I don’t know how many personal enemies I have. People just didn’t like me in other words. One on whose nerves I get. But the number of people who’ve written to me saying they hope I suffer now and then forever after I’ve died is I’d say hearteningly small.
LAMB: Go back for a moment, because it was quite a series of events. I mean I’m I have your memoir in my hands in which the first ...
HITCHENS: So should everybody.
LAMB: Yes. The first seven pages are all about death. Did you have any premonition at all?
HITCHENS: No. But it is weird, isn’t it?
No, I had a free gift from the National Portrait Gallery in London which publishes a magazine for subscribers about its upcoming exhibitions and there was an exhibition for the friends of Martin Amos (ph), who was a friend of mine. Photographs which included me. Because one of the people featured had died while the catalogue was going to press, they put hastily in the words the late, but they put it next to my name. So for the first time in my life, I saw the words the late Christopher Hitchens in print and it does so it were of used (ph) the expression, concentrate the mind. They wrote to me groveling. I think t hey thought I was going to sue. And said they’ve all been withdrawn. We’ll pub (ph) them, only a few got out. So it’s all right. And I said, no, no. I want you to send me as many as you’ve got. Because it makes a wonderful mini introduction to my memo which I nearly finished then.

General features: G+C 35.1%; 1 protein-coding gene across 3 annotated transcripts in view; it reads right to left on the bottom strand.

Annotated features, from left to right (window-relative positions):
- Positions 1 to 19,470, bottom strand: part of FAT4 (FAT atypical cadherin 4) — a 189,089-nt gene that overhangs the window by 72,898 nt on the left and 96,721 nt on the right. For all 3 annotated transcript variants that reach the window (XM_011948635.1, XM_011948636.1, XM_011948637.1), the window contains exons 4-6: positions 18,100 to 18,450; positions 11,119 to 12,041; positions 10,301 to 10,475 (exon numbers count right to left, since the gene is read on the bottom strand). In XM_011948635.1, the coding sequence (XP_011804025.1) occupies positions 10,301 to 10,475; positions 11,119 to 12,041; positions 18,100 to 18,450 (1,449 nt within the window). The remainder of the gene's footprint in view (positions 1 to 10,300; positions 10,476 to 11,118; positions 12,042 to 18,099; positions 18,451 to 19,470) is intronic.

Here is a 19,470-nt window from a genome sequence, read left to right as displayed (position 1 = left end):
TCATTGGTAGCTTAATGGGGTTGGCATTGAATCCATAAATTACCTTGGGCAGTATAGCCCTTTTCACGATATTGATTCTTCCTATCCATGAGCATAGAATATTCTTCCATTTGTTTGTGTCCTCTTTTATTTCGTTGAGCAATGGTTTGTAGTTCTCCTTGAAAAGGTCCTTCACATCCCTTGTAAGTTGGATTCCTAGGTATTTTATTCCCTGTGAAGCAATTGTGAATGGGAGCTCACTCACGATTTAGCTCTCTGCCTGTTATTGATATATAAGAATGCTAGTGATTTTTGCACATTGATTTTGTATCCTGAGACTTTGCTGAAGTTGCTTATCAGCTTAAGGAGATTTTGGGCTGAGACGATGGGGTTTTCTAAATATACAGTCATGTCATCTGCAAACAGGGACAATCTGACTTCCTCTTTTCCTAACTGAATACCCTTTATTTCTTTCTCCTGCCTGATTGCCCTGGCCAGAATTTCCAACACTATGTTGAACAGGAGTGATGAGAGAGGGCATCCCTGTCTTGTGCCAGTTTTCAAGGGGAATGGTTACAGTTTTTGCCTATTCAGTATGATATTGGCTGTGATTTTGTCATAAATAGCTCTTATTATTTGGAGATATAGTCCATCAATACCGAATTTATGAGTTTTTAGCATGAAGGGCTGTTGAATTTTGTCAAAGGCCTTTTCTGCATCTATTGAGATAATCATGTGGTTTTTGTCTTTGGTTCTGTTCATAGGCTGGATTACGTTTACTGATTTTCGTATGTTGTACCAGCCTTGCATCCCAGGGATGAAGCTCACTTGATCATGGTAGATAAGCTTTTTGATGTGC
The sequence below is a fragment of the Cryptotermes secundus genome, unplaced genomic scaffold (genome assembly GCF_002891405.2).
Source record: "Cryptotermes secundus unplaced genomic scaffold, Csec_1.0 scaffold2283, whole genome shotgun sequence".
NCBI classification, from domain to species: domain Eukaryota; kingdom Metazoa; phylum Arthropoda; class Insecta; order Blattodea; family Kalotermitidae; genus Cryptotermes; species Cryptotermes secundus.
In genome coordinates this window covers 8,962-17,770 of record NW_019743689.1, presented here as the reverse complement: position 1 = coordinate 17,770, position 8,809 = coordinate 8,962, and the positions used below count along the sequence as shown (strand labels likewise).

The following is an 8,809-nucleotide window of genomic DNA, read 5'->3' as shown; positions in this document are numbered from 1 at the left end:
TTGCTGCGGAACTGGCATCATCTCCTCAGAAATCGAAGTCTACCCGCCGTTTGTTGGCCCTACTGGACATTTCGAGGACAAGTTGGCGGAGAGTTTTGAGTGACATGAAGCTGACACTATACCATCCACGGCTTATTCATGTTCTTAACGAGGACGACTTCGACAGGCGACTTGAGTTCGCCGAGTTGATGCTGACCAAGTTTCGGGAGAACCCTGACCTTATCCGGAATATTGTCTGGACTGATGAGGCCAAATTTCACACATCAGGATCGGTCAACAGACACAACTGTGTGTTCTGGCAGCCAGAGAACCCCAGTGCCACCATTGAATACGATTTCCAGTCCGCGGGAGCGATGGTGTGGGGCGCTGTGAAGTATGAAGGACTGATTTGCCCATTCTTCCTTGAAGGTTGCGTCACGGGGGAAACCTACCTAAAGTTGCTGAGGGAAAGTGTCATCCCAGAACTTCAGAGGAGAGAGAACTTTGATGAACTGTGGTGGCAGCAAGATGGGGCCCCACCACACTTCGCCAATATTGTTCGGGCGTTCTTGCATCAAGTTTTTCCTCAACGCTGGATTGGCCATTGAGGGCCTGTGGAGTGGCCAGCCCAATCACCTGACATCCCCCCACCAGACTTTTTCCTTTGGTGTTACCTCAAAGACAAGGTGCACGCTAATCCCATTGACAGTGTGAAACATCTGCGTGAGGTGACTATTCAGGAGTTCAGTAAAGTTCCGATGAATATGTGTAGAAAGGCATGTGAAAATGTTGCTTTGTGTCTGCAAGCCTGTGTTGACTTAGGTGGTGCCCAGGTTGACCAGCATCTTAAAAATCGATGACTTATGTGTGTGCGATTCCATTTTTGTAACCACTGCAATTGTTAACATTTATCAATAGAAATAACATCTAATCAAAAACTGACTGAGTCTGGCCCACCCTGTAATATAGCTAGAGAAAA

So I wrote a it’s called a prologue with premonitions ...reminiscence, sorry. Meditation on death. But at that stage I had no ideas how ill I was, none.
LAMB: But you went on the Daily Show with Jon Stewart right around the time that you found out.
HITCHENS: I went on that show the day I was diagnosed, yes.
LAMB: Did you know it at the time?